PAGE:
FreeTube 0.2.0

YouTube videos have become ubiquitous. Whether it's for surreptitiously linking to the latest meme, or even for video embedded within serious news stories, you can't escape Google's video behemoth. And increasingly, you can't escape the advertising and snooping that goes on while you watch either. Which is why it's surprising there aren't more standalone YouTube viewers. Your favorite ad-blocking plugin will usually do the job for your browser, but often the quickest way to view outside of a browser is by dragging and dropping into something like VLC, and that often breaks Google's caching and playback.

FreeTube is a standalone app that gets around many of VLC's compatibility issues by being built around Electron and Chromium, although you wouldn't know this by launching the application. You see a simple interface that allows you to quickly see what's popular, add your own subscriptions, or search in the time-honored YouTube way. Results appear as a list of thumbnails, and these can be selected and viewed just as they can be in your browser. It does all this thanks to the YouTube HTTP API (and hard-coded API keys), with results via the all-powerful youtube-dl script. However, there's no advertising, and the author promises much greater privacy. More importantly, playback is perfect and offers all the same features as watching in a browser. A separate application like this makes a lot of sense, especially if you use a browser that isn't particularly compatible with YouTube (such as qutebrowser, below). This separation of tasks also has an advantage – web browsers have become a monopoly. With a separate app compatible with native shortcuts and subtitles, as well as an easy "save video" feature, there's almost no reason to browse to YouTube again.

Project Website

Unshackle your ASMR addiction from both the browser and those all-snooping Google cookies.

Vim-binding browser

qutebrowser 1.2

With this release, qutebrowser has finally delivered on one of the original promises for the 1.0 milestone: the ability to create settings per-domain. This may seem like an esoteric feature, allowing you to change how qutebrowser behaves depending on which site it's browsing, but it's not when you start to think about how it could be used. You could change the keybindings for a specific site, for example, allowing you to reply to Reddit posts with your own specific command, or bind your favorite editor keys to an online editor. You could even use this option to disable JavaScript for specific sites and save that setting. What's even more powerful is that the commands used to configure a domain take a pattern rather than a specific domain name, which means you can set general rules for a set of similar sites or domains, such as the whole of Facebook or Google. Scripts for the current host can also be toggled, and a simple press of the S key saves settings with subdomains included.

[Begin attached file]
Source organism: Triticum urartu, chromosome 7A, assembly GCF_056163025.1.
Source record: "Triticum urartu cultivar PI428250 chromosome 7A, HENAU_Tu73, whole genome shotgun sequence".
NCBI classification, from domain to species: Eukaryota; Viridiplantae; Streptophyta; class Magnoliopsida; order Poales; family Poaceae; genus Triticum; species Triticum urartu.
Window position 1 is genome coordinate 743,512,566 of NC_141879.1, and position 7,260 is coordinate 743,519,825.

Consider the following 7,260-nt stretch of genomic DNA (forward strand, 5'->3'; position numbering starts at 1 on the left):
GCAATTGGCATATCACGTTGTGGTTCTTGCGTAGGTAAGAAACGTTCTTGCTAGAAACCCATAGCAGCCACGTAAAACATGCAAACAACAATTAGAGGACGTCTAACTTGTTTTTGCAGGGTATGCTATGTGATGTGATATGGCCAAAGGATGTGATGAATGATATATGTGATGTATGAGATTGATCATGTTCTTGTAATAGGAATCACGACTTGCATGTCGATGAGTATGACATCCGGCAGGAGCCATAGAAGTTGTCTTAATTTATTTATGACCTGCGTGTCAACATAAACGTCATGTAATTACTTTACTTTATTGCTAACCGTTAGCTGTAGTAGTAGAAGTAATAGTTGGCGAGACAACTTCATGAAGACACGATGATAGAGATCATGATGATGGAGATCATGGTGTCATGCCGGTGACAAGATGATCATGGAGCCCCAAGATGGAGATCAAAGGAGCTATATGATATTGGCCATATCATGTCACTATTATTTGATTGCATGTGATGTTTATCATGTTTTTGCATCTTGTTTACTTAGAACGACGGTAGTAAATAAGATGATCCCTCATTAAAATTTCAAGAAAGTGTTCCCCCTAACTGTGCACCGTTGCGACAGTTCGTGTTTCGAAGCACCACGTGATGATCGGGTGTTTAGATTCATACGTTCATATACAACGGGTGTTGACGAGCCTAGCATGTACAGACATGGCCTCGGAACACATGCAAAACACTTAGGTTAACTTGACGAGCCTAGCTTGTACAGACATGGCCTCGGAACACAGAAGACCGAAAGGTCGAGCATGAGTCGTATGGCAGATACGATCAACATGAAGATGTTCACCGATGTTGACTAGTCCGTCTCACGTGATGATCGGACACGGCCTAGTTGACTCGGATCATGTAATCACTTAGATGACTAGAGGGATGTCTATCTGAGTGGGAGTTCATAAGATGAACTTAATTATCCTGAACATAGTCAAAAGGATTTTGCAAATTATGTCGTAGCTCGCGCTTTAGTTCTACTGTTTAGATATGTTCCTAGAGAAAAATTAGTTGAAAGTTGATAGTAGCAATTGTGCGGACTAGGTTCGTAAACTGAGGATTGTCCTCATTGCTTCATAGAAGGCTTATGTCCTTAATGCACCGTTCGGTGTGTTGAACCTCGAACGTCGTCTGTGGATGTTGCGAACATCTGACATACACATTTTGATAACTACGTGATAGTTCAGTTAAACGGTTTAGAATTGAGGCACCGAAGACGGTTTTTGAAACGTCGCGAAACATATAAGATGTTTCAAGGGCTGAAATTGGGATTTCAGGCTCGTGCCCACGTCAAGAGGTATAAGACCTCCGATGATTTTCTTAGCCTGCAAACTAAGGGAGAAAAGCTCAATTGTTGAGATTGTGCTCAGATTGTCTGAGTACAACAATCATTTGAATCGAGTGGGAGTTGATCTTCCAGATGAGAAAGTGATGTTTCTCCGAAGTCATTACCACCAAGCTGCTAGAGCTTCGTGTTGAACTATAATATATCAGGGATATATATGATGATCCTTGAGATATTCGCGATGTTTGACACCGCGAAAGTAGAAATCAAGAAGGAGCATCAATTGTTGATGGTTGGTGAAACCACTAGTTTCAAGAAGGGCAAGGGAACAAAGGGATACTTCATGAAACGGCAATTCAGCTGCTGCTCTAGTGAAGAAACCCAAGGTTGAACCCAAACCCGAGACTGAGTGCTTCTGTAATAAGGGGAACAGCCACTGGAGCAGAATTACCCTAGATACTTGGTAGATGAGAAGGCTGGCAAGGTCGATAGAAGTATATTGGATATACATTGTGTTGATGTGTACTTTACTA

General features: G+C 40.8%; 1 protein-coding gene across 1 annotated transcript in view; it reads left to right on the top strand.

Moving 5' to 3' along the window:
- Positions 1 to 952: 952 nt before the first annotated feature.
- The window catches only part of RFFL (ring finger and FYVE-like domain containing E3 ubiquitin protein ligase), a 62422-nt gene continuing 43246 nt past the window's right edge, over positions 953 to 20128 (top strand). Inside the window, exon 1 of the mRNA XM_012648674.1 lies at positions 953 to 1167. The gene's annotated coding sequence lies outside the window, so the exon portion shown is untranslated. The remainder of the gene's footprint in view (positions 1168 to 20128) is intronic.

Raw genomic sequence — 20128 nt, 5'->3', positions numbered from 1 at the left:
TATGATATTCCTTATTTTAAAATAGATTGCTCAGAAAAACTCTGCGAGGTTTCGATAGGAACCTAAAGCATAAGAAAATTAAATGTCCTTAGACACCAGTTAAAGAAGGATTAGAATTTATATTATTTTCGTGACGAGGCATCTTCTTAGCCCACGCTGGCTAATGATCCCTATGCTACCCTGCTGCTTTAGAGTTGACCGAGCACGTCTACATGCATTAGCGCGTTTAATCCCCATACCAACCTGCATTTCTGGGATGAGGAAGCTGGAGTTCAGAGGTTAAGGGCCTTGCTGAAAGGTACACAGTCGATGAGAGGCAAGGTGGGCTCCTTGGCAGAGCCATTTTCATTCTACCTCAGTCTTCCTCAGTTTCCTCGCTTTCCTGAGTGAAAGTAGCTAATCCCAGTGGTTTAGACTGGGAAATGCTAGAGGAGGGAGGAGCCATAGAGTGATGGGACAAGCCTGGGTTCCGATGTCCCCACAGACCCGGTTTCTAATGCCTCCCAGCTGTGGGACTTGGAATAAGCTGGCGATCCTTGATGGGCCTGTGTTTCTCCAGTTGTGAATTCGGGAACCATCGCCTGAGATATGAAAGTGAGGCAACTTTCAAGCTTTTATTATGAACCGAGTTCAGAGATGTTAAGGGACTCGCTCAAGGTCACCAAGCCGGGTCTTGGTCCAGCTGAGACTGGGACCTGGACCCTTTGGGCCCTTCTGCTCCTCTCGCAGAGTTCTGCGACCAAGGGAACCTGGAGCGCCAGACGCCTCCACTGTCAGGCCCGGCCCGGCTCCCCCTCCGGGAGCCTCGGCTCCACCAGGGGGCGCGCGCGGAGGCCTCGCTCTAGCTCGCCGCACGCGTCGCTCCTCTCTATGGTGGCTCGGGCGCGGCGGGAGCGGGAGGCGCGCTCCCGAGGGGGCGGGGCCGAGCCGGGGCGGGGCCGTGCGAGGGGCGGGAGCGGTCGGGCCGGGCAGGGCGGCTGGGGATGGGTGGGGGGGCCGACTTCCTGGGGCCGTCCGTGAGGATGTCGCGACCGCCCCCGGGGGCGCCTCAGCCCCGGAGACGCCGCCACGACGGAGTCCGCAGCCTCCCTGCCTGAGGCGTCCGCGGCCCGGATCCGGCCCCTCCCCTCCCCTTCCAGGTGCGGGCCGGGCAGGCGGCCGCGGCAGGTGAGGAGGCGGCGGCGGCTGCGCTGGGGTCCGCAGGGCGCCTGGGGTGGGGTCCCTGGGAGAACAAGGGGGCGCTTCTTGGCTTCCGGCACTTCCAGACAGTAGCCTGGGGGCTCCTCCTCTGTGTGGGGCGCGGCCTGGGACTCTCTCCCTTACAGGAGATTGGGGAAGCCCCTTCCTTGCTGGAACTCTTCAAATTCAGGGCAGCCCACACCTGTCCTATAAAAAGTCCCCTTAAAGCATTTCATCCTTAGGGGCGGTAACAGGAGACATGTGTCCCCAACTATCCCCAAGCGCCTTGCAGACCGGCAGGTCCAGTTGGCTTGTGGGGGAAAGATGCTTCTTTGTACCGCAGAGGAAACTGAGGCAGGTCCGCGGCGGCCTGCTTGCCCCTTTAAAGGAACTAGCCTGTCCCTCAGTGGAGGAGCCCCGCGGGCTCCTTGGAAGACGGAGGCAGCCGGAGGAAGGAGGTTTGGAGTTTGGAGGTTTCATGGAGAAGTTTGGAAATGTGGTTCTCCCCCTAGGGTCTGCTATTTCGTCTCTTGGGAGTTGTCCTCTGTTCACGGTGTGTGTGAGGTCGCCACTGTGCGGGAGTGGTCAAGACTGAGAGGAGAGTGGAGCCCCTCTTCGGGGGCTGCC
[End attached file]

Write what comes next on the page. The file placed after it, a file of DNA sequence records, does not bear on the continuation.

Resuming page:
This is still an early implementation of what's hoped to be a more ambitious per-domain setting and plugin system, but it's still a powerful addition for this release. There's also more to this release than per-domain settings. You finally get Vim's visual/caret mode, for instance. You can use this to extend copy regions from the keyboard, such as when searching for a word. Now just press v and use the cursor keys to extend the selection, potentially pressing y to yank that selection to the buffer. Another great addition is the special qute://bindings page, which simply shows all the keybindings configured for your browser, obviating the need to refer continually to the excellent qutebrowser cheat sheet many of us use.

Project Website

One of qutebrowser's best new features is its implementation of Vim's caret/visual mode.

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